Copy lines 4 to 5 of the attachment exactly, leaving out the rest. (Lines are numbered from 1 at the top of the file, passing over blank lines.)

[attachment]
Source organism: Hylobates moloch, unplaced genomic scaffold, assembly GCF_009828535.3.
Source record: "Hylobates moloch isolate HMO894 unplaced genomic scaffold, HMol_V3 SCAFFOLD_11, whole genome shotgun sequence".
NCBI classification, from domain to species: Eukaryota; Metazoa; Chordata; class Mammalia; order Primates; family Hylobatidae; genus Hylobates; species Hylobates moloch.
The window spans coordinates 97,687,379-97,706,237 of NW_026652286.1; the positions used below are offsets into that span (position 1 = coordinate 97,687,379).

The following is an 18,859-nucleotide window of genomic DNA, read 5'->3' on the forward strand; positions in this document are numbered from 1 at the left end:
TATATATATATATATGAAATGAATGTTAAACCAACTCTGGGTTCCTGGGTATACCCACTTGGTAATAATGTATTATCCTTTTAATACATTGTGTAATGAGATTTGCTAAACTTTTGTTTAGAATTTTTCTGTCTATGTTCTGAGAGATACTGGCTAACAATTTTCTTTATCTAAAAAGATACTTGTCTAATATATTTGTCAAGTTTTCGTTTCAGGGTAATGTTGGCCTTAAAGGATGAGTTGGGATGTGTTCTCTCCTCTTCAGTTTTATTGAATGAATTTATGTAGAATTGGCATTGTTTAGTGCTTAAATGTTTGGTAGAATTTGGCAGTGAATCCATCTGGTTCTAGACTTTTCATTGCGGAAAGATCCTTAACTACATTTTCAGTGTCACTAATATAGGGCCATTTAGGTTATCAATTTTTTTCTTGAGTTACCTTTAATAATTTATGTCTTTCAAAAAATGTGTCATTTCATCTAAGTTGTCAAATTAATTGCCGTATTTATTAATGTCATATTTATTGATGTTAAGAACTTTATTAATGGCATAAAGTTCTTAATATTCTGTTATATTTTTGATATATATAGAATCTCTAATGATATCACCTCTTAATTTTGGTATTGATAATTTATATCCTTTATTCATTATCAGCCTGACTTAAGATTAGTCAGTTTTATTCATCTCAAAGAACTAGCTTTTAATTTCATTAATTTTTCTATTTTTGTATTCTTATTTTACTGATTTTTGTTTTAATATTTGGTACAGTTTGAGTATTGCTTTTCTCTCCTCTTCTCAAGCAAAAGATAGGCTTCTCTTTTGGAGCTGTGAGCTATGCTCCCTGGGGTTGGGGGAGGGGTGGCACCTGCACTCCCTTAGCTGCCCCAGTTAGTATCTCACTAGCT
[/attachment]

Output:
The window spans coordinates 97,687,379-97,706,237 of NW_026652286.1; the positions used below are offsets into that span (position 1 = coordinate 97,687,379).

The following is an 18,859-nucleotide window of genomic DNA, read 5'->3' on the forward strand; positions in this document are numbered from 1 at the left end: